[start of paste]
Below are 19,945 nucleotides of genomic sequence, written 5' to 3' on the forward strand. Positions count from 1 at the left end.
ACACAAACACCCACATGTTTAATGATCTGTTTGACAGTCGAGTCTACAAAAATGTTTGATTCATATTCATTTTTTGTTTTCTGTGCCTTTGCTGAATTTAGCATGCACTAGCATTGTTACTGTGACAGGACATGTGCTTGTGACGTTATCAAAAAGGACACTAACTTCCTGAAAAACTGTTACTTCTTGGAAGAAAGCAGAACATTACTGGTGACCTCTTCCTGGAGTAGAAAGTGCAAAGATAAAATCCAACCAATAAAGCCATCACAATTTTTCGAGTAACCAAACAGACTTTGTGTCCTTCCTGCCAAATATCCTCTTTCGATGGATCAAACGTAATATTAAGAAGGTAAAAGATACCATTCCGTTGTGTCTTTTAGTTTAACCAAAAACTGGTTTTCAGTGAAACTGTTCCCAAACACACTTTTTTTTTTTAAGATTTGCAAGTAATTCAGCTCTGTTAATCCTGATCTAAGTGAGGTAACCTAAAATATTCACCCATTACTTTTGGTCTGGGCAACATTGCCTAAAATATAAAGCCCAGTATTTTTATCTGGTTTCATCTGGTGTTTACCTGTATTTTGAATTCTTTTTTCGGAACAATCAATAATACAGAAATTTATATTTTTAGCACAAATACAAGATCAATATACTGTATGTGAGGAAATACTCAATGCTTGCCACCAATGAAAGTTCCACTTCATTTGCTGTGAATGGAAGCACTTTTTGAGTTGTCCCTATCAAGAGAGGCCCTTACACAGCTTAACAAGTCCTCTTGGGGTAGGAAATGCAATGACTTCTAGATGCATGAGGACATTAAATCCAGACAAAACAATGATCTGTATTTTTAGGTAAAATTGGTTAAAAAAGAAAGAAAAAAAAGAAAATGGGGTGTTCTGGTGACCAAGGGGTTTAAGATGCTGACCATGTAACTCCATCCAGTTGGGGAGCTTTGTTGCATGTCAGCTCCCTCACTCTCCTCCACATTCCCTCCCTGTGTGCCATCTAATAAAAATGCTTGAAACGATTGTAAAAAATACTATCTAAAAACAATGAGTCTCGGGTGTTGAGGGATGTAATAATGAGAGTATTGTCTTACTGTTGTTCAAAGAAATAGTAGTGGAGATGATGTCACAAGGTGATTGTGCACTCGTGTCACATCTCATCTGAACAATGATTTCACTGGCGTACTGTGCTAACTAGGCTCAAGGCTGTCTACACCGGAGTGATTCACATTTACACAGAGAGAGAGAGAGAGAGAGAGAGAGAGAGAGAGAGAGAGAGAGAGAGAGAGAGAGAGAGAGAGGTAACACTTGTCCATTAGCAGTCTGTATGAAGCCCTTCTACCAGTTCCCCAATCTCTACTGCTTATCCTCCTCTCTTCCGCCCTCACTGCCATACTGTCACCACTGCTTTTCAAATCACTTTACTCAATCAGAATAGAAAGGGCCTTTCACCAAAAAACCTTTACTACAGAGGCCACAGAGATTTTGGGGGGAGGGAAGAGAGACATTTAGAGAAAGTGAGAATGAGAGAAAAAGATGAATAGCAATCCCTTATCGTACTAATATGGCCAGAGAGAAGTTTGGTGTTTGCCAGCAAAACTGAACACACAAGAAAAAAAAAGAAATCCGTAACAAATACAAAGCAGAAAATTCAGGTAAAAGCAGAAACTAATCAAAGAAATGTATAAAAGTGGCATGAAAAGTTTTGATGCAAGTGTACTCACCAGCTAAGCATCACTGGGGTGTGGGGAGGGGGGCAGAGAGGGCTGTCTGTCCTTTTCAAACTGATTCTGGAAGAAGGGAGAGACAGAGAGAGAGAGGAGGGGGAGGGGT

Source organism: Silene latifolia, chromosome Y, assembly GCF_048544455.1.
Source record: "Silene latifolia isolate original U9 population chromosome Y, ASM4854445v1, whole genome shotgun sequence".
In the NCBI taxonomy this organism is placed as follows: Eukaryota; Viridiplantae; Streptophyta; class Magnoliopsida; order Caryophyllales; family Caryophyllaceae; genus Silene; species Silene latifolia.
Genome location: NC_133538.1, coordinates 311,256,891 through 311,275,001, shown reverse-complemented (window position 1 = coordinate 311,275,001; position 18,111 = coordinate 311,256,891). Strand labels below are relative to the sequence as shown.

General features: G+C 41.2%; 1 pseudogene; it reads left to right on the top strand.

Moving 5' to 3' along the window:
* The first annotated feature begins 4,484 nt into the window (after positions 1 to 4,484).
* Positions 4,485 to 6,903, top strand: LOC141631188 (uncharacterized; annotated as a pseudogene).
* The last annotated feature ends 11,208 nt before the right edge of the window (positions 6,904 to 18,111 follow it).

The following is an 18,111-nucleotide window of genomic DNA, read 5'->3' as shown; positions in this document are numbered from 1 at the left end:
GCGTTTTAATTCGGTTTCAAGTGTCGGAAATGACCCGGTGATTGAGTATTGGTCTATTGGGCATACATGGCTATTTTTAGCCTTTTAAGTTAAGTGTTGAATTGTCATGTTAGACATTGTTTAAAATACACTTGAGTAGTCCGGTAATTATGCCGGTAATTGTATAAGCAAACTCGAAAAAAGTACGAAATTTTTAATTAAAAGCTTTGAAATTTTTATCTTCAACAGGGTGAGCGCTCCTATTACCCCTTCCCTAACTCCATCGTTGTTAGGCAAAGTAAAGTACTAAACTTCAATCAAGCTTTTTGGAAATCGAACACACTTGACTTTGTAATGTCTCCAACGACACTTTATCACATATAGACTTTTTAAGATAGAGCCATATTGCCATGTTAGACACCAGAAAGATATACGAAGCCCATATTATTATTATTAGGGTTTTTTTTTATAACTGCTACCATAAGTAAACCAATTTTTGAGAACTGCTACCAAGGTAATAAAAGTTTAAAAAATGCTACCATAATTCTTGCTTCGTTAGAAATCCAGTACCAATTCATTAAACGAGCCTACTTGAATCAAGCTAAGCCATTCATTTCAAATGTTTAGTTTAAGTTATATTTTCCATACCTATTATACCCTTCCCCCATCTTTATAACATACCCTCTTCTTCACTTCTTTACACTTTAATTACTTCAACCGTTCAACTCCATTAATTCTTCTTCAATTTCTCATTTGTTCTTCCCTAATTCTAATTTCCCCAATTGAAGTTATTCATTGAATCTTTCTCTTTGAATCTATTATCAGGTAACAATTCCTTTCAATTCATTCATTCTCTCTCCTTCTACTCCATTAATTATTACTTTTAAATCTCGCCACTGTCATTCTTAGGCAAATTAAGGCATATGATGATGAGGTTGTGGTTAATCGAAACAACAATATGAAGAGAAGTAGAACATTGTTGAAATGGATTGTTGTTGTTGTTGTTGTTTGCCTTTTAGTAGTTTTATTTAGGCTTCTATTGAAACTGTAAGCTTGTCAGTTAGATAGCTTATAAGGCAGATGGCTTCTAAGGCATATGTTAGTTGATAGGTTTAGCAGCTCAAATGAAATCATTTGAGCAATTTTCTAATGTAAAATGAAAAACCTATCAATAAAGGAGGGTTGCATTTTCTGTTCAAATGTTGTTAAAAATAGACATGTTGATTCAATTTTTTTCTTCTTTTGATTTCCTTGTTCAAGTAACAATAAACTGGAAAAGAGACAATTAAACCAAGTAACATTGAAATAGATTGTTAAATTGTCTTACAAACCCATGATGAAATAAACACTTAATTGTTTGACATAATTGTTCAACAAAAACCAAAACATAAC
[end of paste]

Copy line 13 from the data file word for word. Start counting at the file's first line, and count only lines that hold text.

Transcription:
GCGTTTTAATTCGGTTTCAAGTGTCGGAAATGACCCGGTGATTGAGTATTGGTCTATTGGGCATACATGGCTATTTTTAGCCTTTTAAGTTAAGTGTTGAATTGTCATGTTAGACATTGTTTAAAATACACTTGAGTAGTCCGGTAATTATGCCGGTAATTGTATAAGCAAACTCGAAAAAAGTACGAAATTTTTAATTAAAAGCTTTGAAATTTTTATCTTCAACAGGGTGAGCGCTCCTATTACCCCTTCCCTAACTCCATCGTTGTTAGGCAAAGTAAAGTACTAAACTTCAATCAAGCTTTTTGGAAATCGAACACACTTGACTTTGTAATGTCTCCAACGACACTTTATCACATATAGACTTTTTAAGATAGAGCCATATTGCCATGTTAGACACCAGAAAGATATACGAAGCCCATATTATTATTATTAGGGTTTTTTTTTATAACTGCTACCATAAGTAAACCAATTTTTGAGAACTGCTACCAAGGTAATAAAAGTTTAAAAAATGCTACCATAATTCTTGCTTCGTTAGAAATCCAGTACCAATTCATTAAACGAGCCTACTTGAATCAAGCTAAGCCATTCATTTCAAATGTTTAGTTTAAGTTATATTTTCCATACCTATTATACCCTTCCCCCATCTTTATAACATACCCTCTTCTTCACTTCTTTACACTTTAATTACTTCAACCGTTCAACTCCATTAATTCTTCTTCAATTTCTCATTTGTTCTTCCCTAATTCTAATTTCCCCAATTGAAGTTATTCATTGAATCTTTCTCTTTGAATCTATTATCAGGTAACAATTCCTTTCAATTCATTCATTCTCTCTCCTTCTACTCCATTAATTATTACTTTTAAATCTCGCCACTGTCATTCTTAGGCAAATTAAGGCATATGATGATGAGGTTGTGGTTAATCGAAACAACAATATGAAGAGAAGTAGAACATTGTTGAAATGGATTGTTGTTGTTGTTGTTGTTTGCCTTTTAGTAGTTTTATTTAGGCTTCTATTGAAACTGTAAGCTTGTCAGTTAGATAGCTTATAAGGCAGATGGCTTCTAAGGCATATGTTAGTTGATAGGTTTAGCAGCTCAAATGAAATCATTTGAGCAATTTTCTAATGTAAAATGAAAAACCTATCAATAAAGGAGGGTTGCATTTTCTGTTCAAATGTTGTTAAAAATAGACATGTTGATTCAATTTTTTTCTTCTTTTGATTTCCTTGTTCAAGTAACAATAAACTGGAAAAGAGACAATTAAACCAAGTAACATTGAAATAGATTGTTAAATTGTCTTACAAACCCATGATGAAATAAACACTTAATTGTTTGACATAATTGTTCAACAAAAACCAAAACATAAC